Southern Baptist Seminary to keep slaveholder names on buildings; creates $5M scholarship for black students

The campus of The Southern Baptist Theological Seminary, the flagship seminary for the Southern Baptist Convention, located in Louisville, Kentucky. | Facebook/The Southern Baptist Theological Seminary

By Michael Gryboski |  CP

Southern Baptist Theological Seminary leadership has voted to keep the names of school founders who owned slaves on buildings, but also approved the creation of a $5 million scholarship for African-American students.

At their recent fall meeting, SBTS trustees unanimously voted to keep names like founding president James P. Boyce and founding faculty members John Broadus, Basil Manly Jr., and William Williams on assorted campus buildings.

The trustees also approved a measure that, beginning in the 2022-2023 academic year, will set aside $1 million for an endowment to help qualified African-American students at SBTS via the Garland Offutt Scholars Program.

Editor's Notes
While we commend Southern Baptist Theological Seminary leadership on their decision to keep the names of Boyce, Broadus, Manly and Williams on campus buildings and desire to aid students with the cost of education, we are not so thrilled that they decided to trade one sort of racism for another. Scholarship should be based on achievements and not upon the color of one’s skin. 

Further, SBTS will also set aside $1 million for the scholarship fund every three years until they have reached a goal of $5 million.

SBTS President Albert Mohler, Jr. said in a statement Monday supporting the votes, concluding that the founders, while slave owners, nevertheless offered great contributions to the seminary.

“We’re not going to erase our history in any respect or leave our history unaddressed. We’re trying to do what is right for a Christian institution,” he said.

“We must be clear in our heartbreak and horror in the face of racism and racial supremacy. This is part of the burden of history. We must be clear in our embrace of the priceless legacy left us by those who founded this institution and sacrificed so that it would survive–who defined our convictions and laid foundations for theological faithfulness.”

“To be human is to see this mixture in humanity. To be Christian is to see it with biblical clarity. To be faithful as a Christian is to see it in ourselves.”

Mohler drew a parallel to biblical figures like King David and Moses, both of whom had their sins recorded in the Old Testament yet were also considered righteous in spite of their failures.

“Surely this is the pattern of honor that we should see throughout history, and especially the history of the church,” he stated. “The church, beginning with the Apostles, has been led by pastors, taught by preachers, and nourished with the blood of the martyrs. Every one of these human beings is, as a believer in Christ, both saint and sinner. Our task is to honor the saintly without condoning, hiding, or denying the sinful. We have not done this well in the past. We must do better in the present and be more faithful in the future.”

Prominent black Southern Baptist pastor Dwight McKissic, who had campaigned for the removal of the names from campus buildings, commended SBTS for creating the scholarship.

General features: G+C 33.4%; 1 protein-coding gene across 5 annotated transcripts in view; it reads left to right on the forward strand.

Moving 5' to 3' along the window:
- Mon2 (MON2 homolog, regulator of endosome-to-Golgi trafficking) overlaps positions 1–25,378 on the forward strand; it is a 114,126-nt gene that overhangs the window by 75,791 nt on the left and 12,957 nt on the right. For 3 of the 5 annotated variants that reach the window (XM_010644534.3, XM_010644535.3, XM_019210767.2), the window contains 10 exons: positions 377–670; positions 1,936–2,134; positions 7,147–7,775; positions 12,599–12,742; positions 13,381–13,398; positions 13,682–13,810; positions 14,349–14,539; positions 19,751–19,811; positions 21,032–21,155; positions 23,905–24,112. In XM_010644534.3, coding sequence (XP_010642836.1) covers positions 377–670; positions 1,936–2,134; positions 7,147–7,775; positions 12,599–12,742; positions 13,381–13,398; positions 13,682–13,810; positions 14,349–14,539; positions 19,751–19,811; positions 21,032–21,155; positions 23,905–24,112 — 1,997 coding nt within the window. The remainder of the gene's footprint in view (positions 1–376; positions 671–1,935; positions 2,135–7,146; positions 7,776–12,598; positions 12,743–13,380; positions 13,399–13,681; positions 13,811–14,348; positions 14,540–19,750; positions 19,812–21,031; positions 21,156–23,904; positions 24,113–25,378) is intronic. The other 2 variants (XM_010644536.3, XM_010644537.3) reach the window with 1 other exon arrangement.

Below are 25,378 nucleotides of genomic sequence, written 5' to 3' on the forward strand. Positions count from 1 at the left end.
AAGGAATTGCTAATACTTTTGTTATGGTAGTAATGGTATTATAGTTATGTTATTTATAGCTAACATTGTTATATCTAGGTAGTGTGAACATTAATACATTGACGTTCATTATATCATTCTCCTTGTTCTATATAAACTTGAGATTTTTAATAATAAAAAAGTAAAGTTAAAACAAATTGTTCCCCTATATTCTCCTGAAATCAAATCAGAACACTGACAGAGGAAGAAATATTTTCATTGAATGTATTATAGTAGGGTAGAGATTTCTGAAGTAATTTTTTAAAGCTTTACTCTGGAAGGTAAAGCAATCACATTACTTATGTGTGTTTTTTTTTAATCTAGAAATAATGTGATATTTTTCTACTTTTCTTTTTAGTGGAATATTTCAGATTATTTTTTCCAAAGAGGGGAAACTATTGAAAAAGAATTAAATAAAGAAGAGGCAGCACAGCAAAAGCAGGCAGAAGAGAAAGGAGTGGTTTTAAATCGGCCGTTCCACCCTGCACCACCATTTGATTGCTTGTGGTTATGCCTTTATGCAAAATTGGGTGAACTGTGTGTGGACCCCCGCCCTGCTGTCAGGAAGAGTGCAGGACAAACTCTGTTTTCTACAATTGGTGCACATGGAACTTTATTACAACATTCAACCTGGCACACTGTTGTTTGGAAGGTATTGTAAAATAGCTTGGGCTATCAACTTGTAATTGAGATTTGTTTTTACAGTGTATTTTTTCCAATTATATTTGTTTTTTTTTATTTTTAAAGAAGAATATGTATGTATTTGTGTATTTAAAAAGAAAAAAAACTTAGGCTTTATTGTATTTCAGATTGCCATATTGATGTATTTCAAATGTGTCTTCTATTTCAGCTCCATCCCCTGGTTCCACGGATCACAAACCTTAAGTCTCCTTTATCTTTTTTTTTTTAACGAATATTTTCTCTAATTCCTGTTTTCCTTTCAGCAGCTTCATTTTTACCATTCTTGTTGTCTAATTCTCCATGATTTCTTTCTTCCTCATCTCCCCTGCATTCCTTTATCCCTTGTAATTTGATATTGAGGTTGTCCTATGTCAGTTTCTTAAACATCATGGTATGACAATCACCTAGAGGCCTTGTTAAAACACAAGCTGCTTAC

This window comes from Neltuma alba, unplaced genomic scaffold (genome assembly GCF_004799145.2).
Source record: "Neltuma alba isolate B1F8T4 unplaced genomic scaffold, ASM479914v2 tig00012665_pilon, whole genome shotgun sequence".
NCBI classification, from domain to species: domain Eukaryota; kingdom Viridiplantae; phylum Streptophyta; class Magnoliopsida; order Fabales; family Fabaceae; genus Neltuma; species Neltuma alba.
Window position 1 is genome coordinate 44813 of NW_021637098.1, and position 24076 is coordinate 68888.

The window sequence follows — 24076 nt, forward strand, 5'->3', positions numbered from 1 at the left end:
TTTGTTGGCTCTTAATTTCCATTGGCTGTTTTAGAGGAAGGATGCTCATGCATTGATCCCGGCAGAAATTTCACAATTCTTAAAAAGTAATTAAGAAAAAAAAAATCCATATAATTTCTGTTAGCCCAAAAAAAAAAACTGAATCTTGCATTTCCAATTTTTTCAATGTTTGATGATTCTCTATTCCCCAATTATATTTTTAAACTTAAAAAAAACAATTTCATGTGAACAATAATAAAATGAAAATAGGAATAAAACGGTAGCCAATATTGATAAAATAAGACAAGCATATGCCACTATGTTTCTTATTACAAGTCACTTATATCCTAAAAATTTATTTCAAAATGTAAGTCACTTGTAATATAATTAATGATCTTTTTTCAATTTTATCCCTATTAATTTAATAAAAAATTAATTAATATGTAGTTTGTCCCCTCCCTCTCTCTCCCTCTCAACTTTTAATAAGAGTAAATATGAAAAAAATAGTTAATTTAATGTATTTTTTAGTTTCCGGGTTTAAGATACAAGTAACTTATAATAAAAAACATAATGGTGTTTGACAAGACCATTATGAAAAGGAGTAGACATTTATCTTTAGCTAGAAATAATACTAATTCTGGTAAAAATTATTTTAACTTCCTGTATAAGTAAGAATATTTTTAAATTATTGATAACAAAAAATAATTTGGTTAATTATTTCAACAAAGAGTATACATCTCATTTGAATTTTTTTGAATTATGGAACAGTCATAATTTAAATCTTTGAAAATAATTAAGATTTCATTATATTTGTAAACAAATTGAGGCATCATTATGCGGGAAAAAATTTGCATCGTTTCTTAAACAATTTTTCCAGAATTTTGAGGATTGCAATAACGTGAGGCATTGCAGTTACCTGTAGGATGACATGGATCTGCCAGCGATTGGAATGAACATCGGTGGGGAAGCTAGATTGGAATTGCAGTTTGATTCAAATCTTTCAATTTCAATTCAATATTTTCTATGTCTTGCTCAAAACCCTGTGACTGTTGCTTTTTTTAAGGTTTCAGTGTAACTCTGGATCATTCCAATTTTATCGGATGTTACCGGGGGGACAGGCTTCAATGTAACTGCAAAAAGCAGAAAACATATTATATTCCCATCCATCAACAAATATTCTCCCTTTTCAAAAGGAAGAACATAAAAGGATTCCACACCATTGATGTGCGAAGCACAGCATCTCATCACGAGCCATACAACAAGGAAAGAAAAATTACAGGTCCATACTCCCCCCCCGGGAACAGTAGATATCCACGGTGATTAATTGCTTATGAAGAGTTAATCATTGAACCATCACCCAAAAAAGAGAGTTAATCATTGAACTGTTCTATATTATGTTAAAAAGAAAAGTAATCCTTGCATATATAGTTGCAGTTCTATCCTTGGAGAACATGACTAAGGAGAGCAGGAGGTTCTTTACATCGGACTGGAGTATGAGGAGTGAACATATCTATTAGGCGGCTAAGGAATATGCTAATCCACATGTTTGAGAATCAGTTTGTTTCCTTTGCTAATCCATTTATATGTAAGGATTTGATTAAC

“It certainly represents fruit worthy of repentance. It speaks to the past and to the future. Hats off to Dr. Mohler and the trustee board for this historic decision that is a step toward healing,” wrote McKissic on his blog.

McKissic maintained a “deep conviction” that it was incompatible with orthodox Christianity to “reconcile the celebration and honoring of men stealers and child abusers with the inerrant and infallible Word of God.”

“Honoring those who dishonored the Imago-Dei in others for profit, is simply not an honorable thing to do, or continue to do,” he continued.

“I am also persuaded that the next generation will not accept this moral inconsistency and will change the names of these unrepentant abusers of mankind, in their lifetime.”

In 2018, SBTS released a report documenting its history of support for slavery and segregation as part of an effort to recognize its past moral failings on racial issues.

“The history of the Southern Baptist Theological Seminary is intertwined with the history of American slavery and the commitment to white supremacy which supported it. Slavery left its mark on the seminary just as it did upon the American nation as a whole,” stated the report’s “Summary of Findings.”

“The belief in white supremacy that undergirded slavery also undergirded new forms of racial oppression. The seminary’s leaders long shared that belief and therefore failed to combat effectively the injustices stemming from it.”

The report found that the seminary’s founders all owned slaves and supported the Confederacy during the American Civil War. Furthermore, until the 1940s, SBTS actively supported segregation and racial inequality.

The same report did find some positive aspects to its history, such as making steps toward advancing black education before the 1940s, integrating classes three years before the 1954 Brown v. Board of Education ruling, and faculty supporting the Civil Rights Movement during the 1950s and 1960s.

“In light of the burdens of history, some schools hasten to remove names, announce plans, and declare moral superiority. That is not what I intend to do, nor do I believe that to be what the Southern Baptist Convention or our Board of Trustees would have us to do,” stated Mohler at the time.

“We do not evaluate our Christian forebears from a position of our own moral innocence. Christians know that there is no such innocence. But we must judge, even as we will be judged, by the unchanging Word of God and the deposit of biblical truth.”

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